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aes·thet·ic or es·thet·ic (ĕs-thĕtĭk)
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adj.
1. Relating to the philosophy or theories of aesthetics.
2.
a. Of or concerning the appreciation of beauty or good taste: aesthetic judgment; the aesthetic appeal of the exhibit.
b. Attractive or appealing: the more aesthetic features of the building.
3. Characterized by a heightened sensitivity to beauty: the poet and his aesthetic friends.
4. Being or relating to a work of art; artistic: The play was an aesthetic success.
5. Informal Conforming to accepted notions of good taste.
6. often Aesthetic Of or characteristic of aestheticism in the arts.
n.
1. A guiding principle in matters of artistic beauty and taste; artistic sensibility: "a generous Age of Aquarius aesthetic that said that everything was art" (William Wilson).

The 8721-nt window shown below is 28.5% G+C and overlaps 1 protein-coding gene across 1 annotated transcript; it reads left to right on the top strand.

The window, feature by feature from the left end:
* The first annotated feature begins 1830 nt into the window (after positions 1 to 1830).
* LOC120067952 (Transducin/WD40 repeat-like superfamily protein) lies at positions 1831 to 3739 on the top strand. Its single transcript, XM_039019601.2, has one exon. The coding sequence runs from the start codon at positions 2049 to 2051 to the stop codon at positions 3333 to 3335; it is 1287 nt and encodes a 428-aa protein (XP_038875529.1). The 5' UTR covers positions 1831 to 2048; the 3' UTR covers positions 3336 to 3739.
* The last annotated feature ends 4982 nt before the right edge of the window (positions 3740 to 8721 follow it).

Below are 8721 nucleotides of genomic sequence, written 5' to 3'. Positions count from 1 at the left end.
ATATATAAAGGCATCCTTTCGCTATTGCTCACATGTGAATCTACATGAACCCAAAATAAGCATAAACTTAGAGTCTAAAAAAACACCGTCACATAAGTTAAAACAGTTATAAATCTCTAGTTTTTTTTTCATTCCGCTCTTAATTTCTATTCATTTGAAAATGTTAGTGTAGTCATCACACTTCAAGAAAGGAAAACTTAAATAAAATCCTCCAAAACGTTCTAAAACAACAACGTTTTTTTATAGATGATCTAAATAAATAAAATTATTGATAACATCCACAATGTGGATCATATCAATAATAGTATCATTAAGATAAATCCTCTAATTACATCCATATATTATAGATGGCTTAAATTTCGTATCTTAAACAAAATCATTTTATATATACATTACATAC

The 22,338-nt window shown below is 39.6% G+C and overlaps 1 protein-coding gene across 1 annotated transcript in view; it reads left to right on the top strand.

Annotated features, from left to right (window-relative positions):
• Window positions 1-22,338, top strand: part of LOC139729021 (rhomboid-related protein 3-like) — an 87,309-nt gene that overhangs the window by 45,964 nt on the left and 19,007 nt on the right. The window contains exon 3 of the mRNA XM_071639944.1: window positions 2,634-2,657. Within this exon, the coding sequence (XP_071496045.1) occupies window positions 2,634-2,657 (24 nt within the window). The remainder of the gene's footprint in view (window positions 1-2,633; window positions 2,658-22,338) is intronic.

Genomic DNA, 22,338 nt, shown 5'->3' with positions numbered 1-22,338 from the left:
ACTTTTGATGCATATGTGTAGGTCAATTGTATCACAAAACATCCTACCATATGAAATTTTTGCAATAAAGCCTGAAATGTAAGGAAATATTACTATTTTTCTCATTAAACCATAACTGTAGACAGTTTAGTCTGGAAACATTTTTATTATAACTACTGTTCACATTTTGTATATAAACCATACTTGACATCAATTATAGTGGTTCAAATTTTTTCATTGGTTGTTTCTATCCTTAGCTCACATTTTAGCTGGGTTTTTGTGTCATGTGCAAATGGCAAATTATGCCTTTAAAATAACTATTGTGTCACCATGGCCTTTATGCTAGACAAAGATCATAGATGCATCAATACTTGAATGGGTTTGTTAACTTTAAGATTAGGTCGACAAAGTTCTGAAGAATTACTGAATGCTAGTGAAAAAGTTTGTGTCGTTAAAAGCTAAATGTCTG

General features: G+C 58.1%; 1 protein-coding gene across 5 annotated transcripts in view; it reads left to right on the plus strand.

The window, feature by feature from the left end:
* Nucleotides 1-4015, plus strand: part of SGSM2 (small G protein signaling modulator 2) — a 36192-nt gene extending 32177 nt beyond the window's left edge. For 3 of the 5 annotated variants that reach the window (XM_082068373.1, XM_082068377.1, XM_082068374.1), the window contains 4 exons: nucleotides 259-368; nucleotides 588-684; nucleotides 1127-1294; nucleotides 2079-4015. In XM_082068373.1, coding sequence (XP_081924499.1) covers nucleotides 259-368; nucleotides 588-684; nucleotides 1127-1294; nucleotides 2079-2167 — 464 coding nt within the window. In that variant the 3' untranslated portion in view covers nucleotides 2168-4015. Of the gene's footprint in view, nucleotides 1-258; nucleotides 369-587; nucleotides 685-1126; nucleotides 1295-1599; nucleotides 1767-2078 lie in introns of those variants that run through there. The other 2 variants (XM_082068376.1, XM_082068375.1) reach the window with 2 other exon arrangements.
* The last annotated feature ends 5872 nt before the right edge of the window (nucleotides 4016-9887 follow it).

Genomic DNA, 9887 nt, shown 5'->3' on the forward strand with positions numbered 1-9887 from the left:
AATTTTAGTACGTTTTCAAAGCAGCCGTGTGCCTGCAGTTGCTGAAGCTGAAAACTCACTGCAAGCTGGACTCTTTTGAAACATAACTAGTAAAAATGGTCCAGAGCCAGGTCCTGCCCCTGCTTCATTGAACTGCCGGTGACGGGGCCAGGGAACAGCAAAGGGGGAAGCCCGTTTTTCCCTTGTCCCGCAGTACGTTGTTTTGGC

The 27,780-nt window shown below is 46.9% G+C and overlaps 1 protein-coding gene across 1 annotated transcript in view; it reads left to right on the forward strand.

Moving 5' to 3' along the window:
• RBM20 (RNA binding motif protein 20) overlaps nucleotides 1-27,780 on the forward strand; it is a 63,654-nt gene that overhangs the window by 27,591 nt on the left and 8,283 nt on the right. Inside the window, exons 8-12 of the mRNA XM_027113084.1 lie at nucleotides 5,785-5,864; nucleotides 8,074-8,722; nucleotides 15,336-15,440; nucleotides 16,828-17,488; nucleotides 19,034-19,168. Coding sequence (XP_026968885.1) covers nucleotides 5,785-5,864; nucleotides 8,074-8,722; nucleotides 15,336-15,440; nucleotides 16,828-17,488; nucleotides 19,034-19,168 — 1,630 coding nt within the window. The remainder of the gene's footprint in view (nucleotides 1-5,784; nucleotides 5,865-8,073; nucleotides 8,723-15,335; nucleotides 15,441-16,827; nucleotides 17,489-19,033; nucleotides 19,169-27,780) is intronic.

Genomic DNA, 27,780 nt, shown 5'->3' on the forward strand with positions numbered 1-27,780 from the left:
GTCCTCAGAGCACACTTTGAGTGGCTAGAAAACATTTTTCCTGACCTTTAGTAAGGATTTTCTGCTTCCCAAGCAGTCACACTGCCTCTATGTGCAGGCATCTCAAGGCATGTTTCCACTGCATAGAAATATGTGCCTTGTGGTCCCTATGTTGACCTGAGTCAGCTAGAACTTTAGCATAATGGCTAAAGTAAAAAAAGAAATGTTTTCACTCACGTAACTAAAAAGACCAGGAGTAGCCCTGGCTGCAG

2. An underlying principle, a set of principles, or a view often manifested by outward appearances or style of behavior: "What troubled him was the squalor of [the colonel's] aesthetic" (Lewis H. Lapham).

[German ästhetisch, from New Latin aesthēticus, from Greek aisthētikos, of sense perception, from aisthēta, perceptible things, from aisthanesthai, to perceive; see au- in the Appendix of Indo-European roots.]

aes·theti·cal·ly adv.

The American Heritage® Dictionary of the English Language, Fifth Edition copyright ©2017 by Houghton Mifflin Harcourt Publishing Company. All rights reserved.
 

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